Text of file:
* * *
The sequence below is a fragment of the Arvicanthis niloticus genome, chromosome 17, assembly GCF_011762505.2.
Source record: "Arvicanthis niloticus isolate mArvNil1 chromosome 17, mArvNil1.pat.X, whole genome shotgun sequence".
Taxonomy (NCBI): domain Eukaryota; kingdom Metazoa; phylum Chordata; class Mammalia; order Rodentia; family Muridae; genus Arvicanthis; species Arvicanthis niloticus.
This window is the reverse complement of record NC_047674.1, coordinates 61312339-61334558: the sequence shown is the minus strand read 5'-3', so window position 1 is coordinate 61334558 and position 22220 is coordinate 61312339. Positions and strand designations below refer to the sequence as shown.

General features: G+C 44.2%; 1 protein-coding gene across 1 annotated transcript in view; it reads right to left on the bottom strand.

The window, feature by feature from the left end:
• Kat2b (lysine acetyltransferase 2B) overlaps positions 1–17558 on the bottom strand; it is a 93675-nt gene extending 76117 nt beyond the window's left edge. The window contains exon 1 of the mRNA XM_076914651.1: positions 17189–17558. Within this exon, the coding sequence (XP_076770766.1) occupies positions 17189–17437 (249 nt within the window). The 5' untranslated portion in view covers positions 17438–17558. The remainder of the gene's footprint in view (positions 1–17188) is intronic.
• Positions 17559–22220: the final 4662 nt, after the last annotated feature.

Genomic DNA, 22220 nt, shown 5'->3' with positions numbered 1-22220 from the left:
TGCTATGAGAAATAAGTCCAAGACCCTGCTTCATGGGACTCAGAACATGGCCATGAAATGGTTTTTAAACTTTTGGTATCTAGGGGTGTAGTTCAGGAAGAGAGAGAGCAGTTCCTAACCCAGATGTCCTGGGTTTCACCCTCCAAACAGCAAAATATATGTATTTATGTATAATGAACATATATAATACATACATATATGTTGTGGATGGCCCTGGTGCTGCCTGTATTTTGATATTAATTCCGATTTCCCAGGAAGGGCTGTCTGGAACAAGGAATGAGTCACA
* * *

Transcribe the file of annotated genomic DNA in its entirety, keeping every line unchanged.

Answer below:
The sequence below is a fragment of the Arvicanthis niloticus genome, chromosome 17, assembly GCF_011762505.2.
Source record: "Arvicanthis niloticus isolate mArvNil1 chromosome 17, mArvNil1.pat.X, whole genome shotgun sequence".
Taxonomy (NCBI): domain Eukaryota; kingdom Metazoa; phylum Chordata; class Mammalia; order Rodentia; family Muridae; genus Arvicanthis; species Arvicanthis niloticus.
This window is the reverse complement of record NC_047674.1, coordinates 61312339-61334558: the sequence shown is the minus strand read 5'-3', so window position 1 is coordinate 61334558 and position 22220 is coordinate 61312339. Positions and strand designations below refer to the sequence as shown.

General features: G+C 44.2%; 1 protein-coding gene across 1 annotated transcript in view; it reads right to left on the bottom strand.

The window, feature by feature from the left end:
• Kat2b (lysine acetyltransferase 2B) overlaps positions 1–17558 on the bottom strand; it is a 93675-nt gene extending 76117 nt beyond the window's left edge. The window contains exon 1 of the mRNA XM_076914651.1: positions 17189–17558. Within this exon, the coding sequence (XP_076770766.1) occupies positions 17189–17437 (249 nt within the window). The 5' untranslated portion in view covers positions 17438–17558. The remainder of the gene's footprint in view (positions 1–17188) is intronic.
• Positions 17559–22220: the final 4662 nt, after the last annotated feature.

Genomic DNA, 22220 nt, shown 5'->3' with positions numbered 1-22220 from the left:
TGCTATGAGAAATAAGTCCAAGACCCTGCTTCATGGGACTCAGAACATGGCCATGAAATGGTTTTTAAACTTTTGGTATCTAGGGGTGTAGTTCAGGAAGAGAGAGAGCAGTTCCTAACCCAGATGTCCTGGGTTTCACCCTCCAAACAGCAAAATATATGTATTTATGTATAATGAACATATATAATACATACATATATGTTGTGGATGGCCCTGGTGCTGCCTGTATTTTGATATTAATTCCGATTTCCCAGGAAGGGCTGTCTGGAACAAGGAATGAGTCACA